On Women, Bills, and Conversations

There are a few women.
To see them,
I travel twelve miles every day –
one way –
paying 250 for a cab
when I have 400 in my wallet.

One of them comes,
twice or thrice a week,
in short, black hair,
up to her neck;
talks with zeal
keeps things alive,
doesn’t reveal much of her body,
but excites the senses,
still.

The other comes in curls,
and sometimes in straight hair,
flings her cream-coloured bag
on the wooden bench out of polish,
and sits.
She, then, takes her hair
away from her face
with a subtle movement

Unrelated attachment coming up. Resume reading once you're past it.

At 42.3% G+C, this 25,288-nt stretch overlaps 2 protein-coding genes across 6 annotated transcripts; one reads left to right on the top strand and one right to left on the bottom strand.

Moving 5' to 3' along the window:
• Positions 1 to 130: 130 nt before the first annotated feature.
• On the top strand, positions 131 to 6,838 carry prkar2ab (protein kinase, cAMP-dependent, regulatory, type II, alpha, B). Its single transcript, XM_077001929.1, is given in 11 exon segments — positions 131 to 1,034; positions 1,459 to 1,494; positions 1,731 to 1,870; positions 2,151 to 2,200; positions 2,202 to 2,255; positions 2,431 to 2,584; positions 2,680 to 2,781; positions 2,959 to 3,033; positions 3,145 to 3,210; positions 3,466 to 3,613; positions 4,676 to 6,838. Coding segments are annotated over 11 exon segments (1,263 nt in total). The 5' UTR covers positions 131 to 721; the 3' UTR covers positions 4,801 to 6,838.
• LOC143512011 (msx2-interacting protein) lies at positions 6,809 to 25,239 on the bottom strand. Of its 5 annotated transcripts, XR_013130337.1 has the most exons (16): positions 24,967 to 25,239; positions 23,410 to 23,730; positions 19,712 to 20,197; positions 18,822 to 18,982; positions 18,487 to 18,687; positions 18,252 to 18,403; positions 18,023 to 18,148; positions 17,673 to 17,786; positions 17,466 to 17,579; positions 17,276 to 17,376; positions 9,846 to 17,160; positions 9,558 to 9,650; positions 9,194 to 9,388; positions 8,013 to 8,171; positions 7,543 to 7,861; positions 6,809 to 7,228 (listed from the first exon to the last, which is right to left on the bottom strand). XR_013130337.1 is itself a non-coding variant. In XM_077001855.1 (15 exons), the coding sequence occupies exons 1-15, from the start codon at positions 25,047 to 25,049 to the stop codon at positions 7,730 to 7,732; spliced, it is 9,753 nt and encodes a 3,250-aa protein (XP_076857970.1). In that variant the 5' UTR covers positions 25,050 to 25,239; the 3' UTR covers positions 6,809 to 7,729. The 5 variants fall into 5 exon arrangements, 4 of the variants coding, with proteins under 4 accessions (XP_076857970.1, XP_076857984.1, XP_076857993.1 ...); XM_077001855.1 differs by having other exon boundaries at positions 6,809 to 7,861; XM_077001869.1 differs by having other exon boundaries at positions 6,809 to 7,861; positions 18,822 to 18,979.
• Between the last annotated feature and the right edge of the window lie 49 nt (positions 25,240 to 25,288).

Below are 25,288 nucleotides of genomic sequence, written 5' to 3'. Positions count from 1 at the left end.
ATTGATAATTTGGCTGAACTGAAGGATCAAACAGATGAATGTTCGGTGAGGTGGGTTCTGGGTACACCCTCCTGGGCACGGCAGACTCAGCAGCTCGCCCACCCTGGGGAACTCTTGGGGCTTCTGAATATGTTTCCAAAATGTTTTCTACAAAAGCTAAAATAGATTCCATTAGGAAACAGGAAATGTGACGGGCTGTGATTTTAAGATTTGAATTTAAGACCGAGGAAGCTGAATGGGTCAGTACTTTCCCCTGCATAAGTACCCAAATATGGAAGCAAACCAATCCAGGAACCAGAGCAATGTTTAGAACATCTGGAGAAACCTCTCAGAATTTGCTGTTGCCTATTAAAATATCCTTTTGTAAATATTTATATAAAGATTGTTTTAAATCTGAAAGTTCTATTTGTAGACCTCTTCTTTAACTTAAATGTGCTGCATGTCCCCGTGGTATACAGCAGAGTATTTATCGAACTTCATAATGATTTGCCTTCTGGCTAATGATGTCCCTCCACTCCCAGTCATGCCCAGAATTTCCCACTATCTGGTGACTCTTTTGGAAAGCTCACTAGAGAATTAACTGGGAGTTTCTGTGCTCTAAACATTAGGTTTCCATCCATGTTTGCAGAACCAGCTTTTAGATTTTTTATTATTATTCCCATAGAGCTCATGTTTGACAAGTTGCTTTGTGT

of her fingers – often went unnoticed.

She melts me like garlic butter
on a hot pan.

Though,
after reaching home,
I do not rush to the bathroom
in memories of these women,
I write poems for them.

It gets dark,
and I get hungry,
only to realise
that I have a few jingling coins
in my wallet.

And then,
I borrow money from my clients –
upfront,
and they like me enough
to pay my bills –
ever increasing
as I travel these twelve miles –
six times a week
to see these two women.

And yet,
I am too shy
to talk to them.

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